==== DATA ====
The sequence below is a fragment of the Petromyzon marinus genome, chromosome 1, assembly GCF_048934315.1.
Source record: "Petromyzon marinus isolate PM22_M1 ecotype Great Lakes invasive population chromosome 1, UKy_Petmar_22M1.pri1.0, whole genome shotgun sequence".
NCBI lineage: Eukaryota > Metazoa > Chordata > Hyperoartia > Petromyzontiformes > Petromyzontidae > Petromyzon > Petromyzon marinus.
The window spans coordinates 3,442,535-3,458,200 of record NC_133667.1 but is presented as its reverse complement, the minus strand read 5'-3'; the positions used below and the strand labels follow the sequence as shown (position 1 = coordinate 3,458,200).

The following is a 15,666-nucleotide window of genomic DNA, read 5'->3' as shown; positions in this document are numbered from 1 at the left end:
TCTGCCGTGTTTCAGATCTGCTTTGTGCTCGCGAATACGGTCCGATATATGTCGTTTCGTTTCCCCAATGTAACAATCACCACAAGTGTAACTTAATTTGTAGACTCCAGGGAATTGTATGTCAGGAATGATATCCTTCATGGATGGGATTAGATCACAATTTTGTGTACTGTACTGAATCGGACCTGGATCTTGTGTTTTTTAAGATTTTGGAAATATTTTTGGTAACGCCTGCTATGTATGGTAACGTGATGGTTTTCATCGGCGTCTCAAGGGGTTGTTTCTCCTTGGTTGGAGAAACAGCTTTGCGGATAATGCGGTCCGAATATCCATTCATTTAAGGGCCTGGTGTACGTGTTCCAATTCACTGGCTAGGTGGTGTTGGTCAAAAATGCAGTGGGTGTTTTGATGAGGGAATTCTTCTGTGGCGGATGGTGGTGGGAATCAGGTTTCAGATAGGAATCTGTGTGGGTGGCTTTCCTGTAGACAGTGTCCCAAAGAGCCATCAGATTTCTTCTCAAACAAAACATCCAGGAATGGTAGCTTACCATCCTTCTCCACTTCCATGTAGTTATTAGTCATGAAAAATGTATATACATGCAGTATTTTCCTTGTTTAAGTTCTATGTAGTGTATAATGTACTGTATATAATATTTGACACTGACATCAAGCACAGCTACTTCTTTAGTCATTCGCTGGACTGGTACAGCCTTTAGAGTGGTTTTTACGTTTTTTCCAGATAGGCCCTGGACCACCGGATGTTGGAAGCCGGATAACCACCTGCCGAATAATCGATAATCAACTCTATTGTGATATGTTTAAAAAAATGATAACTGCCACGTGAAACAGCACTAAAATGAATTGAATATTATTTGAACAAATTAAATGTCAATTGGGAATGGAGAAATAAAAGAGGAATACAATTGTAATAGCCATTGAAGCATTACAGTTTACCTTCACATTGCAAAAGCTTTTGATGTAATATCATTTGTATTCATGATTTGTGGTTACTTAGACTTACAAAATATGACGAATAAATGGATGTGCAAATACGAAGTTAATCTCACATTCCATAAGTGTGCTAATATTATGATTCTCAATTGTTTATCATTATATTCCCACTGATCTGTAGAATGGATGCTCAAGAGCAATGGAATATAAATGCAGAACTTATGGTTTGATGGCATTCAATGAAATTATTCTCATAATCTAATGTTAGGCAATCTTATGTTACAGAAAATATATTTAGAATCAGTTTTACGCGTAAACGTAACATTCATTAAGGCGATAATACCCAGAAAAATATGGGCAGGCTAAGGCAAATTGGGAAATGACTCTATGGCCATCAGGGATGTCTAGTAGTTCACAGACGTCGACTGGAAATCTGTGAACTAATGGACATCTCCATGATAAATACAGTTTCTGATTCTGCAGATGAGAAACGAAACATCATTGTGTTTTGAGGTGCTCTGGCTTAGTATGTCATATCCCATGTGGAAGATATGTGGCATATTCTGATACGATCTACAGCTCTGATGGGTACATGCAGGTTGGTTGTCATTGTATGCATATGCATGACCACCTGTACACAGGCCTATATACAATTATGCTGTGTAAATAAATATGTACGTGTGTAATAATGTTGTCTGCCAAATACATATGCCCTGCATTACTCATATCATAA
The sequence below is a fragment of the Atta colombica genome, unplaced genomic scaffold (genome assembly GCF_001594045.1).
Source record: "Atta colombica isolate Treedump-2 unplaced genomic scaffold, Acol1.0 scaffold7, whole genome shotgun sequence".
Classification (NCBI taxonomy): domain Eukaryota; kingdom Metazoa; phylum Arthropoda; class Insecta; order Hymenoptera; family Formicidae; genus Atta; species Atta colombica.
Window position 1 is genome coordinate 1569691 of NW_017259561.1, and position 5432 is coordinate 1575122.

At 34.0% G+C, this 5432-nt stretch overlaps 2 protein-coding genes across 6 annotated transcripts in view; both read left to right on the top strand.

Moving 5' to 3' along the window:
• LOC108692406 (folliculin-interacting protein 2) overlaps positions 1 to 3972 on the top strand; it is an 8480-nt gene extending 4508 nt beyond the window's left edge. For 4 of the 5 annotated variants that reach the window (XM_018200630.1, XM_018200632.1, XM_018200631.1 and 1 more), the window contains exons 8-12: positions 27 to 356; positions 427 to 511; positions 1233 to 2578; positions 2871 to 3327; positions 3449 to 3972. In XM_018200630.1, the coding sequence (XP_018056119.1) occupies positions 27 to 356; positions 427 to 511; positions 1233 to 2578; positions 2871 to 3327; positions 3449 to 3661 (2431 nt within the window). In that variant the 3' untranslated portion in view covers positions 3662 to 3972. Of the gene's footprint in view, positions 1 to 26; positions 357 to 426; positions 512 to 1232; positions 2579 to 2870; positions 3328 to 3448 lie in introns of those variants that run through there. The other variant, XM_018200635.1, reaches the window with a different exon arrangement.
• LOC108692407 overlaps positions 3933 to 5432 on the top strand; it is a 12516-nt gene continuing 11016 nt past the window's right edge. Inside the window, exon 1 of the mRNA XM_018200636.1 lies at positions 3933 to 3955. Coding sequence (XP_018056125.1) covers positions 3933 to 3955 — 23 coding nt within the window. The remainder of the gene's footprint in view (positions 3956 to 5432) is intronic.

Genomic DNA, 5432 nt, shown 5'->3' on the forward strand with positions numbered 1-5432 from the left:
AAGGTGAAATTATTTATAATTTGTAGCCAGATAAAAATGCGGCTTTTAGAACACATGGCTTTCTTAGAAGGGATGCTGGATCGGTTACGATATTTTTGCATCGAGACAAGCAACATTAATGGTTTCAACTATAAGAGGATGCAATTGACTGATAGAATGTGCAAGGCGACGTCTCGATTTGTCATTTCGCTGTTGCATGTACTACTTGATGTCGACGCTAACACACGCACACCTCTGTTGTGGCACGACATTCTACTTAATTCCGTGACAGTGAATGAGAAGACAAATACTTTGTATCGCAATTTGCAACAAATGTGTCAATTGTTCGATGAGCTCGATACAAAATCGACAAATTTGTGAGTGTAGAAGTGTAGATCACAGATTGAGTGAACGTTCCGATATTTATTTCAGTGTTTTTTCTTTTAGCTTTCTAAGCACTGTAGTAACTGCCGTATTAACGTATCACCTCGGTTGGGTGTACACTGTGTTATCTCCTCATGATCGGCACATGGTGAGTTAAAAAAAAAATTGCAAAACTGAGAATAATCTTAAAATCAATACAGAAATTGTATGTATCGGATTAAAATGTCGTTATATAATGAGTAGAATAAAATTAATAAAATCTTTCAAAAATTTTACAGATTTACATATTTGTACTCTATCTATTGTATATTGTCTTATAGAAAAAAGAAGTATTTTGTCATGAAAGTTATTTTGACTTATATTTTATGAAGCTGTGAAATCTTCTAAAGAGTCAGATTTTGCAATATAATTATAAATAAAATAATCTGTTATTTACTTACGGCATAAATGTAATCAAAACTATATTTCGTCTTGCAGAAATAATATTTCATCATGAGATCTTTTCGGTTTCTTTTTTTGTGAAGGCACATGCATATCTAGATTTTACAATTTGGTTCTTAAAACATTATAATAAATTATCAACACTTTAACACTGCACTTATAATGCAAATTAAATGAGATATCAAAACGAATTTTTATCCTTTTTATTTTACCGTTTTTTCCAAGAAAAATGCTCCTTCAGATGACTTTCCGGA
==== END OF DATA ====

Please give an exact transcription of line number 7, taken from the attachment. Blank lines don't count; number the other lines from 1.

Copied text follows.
The sequence below is a fragment of the Atta colombica genome, unplaced genomic scaffold (genome assembly GCF_001594045.1).